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Man/Beast: the Transformative Experience
by Ki

I confess. I like lycanthropy. I like watching werewolf flicks like "The Howling" (ignore its horrible sequels), "An American Werewolf in London" and "In the Company of Wolves". I am so into werewolves that I have been playing White Wolf's "Werewolf: The Apocalyse", a RPG with the werewolf as protagonist. Heck, I even enjoyed watching "Manimal".

Even my fanfiction bears the hairy stamp of my obsession.

The Man/Beast
The dynamics of the man/beast are attractive, basically because of its dark implications of sexuality and savagery. Also because of its sense  of transformation. The idea of an ordinary man writhing in pain and turning into a wolf is in a way analogous to a catepillar turning into a butterfly. The only difference is that the change/transformation is very overt, very physical, whereas the caterpillar goes through a more internal process. The sight of hands rippling into claws, the body twisted and contorted by the wracking pain, are all very visceral. Not many people like watching the transformation sequence. The man or woman is racked beyond ordinary suffering; he or she screams in agony as his or her entire body is turned inside out. The end result sees a very different creature. The transformation is over. The werewolf is born.
Yet, the werewolf also symbolizes rampant sexuality. The Beast is untamed, a savage creature attuned to the much baser instincts like Lust, Need, Hunger ang Rage. The werewolf is the antithesis of civilization. He is the distorted mirror of refinement.

The man/beast is also a conflicted soul. Torn between human sensibility and the more darker demanding Beast within. The inflicted individual is often struggling with the animal in him. He is confused, hurt and he knows that he is different from the other humans around him. Inside him is a churning maelstrom, so alien to him. To deny it is difficult. To embrace it is to abandon any form of humanity whatsoever. All these elements make a good story and I like reading about lycanthropy in pro and fan fiction.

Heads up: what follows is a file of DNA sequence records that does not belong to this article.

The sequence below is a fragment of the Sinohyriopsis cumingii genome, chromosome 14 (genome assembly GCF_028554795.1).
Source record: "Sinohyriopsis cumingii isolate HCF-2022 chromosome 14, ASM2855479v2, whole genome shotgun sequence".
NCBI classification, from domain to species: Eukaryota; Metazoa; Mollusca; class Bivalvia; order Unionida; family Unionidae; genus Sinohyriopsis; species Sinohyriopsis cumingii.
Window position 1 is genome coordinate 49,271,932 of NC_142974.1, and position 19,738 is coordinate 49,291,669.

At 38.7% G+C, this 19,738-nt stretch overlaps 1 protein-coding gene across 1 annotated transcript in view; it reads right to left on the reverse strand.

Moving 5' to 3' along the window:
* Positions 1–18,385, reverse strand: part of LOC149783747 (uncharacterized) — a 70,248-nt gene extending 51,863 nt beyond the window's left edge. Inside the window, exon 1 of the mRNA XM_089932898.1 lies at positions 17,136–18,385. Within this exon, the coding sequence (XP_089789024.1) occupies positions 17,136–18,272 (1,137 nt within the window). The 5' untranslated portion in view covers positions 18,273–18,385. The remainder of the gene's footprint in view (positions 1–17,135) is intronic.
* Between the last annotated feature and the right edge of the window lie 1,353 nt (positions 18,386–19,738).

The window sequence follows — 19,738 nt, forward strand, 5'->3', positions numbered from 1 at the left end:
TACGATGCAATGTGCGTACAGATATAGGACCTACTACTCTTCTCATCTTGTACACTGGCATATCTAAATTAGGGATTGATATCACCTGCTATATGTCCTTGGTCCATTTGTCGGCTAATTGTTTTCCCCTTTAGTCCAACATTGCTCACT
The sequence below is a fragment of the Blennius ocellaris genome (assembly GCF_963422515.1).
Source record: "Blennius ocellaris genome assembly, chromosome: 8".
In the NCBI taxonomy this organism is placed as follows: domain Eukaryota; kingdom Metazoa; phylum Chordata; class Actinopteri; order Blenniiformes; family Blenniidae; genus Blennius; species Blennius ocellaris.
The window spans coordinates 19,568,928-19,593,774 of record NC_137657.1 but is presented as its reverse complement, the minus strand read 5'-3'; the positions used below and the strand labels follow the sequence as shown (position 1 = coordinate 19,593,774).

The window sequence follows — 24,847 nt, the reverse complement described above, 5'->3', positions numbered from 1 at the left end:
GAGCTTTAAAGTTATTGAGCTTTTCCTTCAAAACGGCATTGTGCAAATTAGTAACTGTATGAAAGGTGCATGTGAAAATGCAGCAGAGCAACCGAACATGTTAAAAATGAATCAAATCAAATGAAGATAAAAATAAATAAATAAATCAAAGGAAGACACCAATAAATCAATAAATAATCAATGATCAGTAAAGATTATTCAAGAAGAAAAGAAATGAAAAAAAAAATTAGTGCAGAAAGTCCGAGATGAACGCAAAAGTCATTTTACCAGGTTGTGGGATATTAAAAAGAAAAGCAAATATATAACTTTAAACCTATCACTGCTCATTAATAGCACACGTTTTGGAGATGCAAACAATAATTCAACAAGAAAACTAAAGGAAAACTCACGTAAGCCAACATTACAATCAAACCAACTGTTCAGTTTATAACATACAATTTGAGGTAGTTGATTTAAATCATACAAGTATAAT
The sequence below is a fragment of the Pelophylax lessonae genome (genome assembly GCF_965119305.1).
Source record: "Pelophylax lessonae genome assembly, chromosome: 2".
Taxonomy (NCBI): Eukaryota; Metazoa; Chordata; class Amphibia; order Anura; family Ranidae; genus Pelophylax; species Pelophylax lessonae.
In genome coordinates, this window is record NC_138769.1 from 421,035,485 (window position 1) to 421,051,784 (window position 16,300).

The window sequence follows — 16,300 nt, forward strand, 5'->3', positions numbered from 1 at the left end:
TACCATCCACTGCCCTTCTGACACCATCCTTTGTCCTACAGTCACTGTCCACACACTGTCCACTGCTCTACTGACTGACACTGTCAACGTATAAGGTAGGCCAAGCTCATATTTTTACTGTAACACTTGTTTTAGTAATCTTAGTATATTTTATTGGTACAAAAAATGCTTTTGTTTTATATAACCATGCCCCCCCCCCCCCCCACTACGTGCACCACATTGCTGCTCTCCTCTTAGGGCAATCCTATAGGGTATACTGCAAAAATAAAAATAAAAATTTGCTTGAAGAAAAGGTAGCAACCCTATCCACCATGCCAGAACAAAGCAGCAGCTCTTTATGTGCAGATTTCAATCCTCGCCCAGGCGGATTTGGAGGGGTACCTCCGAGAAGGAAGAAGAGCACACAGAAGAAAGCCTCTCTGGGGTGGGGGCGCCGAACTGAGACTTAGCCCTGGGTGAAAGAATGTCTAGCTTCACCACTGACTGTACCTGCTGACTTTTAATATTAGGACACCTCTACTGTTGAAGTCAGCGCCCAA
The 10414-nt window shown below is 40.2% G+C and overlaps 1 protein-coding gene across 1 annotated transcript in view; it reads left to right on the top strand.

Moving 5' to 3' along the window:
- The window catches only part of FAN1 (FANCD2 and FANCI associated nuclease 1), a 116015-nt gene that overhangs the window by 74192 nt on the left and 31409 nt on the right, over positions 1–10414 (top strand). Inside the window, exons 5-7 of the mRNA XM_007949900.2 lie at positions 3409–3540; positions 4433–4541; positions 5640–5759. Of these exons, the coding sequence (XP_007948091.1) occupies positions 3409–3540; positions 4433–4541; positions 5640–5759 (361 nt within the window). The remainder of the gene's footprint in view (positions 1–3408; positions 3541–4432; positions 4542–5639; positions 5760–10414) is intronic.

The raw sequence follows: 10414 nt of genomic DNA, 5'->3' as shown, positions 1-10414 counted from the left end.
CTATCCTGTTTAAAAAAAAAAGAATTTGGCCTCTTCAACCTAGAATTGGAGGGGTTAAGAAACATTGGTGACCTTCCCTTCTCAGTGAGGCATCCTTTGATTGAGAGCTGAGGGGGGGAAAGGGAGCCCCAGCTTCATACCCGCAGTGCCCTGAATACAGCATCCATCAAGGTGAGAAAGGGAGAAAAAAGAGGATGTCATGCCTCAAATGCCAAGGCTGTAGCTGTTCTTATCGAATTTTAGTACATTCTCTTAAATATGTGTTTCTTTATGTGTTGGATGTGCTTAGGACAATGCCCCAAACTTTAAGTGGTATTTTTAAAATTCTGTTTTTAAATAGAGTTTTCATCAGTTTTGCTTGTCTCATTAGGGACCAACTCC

What is more attractive and downright scary than your main character turning into a raving creature? The transformative experience not only changes the character (in and out) but your own perceptions of him/her. You find yourself asking: "What is he going to do?", "When will he change?", "Will his friends know about it?" Most importantly, I like reading about the consequences of lycanthropy in the character's life. He's changed and he knows it. Will his loved ones know? Do his loved ones have to know?

But lycanthropy can be quite dangerous. There are connotations of beastiality, of rape and of violence. Werewolves are violent beasts. They hunt, they take and they kill. Not a pleasant picture here, folks.

The Transformative Experience and Fanfiction

Why do I write about lycanthropy? In my own fanfiction? Am I a sick twisted individual who takes a character from canon and literally rips him into shred? Yes, I do ask myself these questions. I have friends who ask me about the transformative process/experience. Is it about change? Am I writing out my own transformation?

The answer: yes. I am putting down into words my own change/transformation. No, I do not think I am a wolf. <g>

I enjoy writing about my main character (Qui-Gon Jinn) who becomes infected/afflicted with lycanthropy. At first, the changes in him are sudden and they take him (and Obi-Wan) by surprise. Shocked and terrified, Qui-Gon begins to meditate, chasing the Beast back and putting It under mental lock and key. The idea of a Jedi Master, a man known for his serenity and his noble stature, being afflicted with lycanthropy, is deeply seductive. Qui-Gon is known to be calm and tranquil, the very picture of a Jedi. Yet the Beast in him is different. Rampant, attuned to basic instincts, the Beast represents the antithesis of Jedi beliefs. The Beast is not Dark, just something totally different from the normative Jedi practices.

In my stories, Qui-Gon is constantly struggling against the Beast within him. His loved one, Obi-Wan, worries for him ...and for himself. What would happen if Qui-Gon turns into that Animal again? Furthermore, what would happen to Anakin who doesn't know about his Master's darker nature? I like to look at the effects lycanthropy has on people. Not only the protagonist but the people around him: friends, lovers, students. Qui-Gon has to accept the Change/Transformation within him. He has to accept the Beast as part of himself. Many werewolf movies and stories involve characters who initially fight against the beast nature in themselves, but later find peace when they finally accept their bestial natures. Transformation is also acceptance, internalizing and assimilating your Other self into your identity. It is a learning process of sorts.

"Man/Beast: The Transformative Experience" is supposed to be a reflective essay on lycanthropy, werewolves and life transformations. Lycanthropy is what civilization has been trying to avoid. It is a term used to describe violent change and the acceptance of the basic instincts in life. The Animal/Beast offers us a different perspective: it is our dark selves in the mirror we call civilization.

In a way, werewolves are like the vampires in fanfictions. Only darker, more violent and deadly.  

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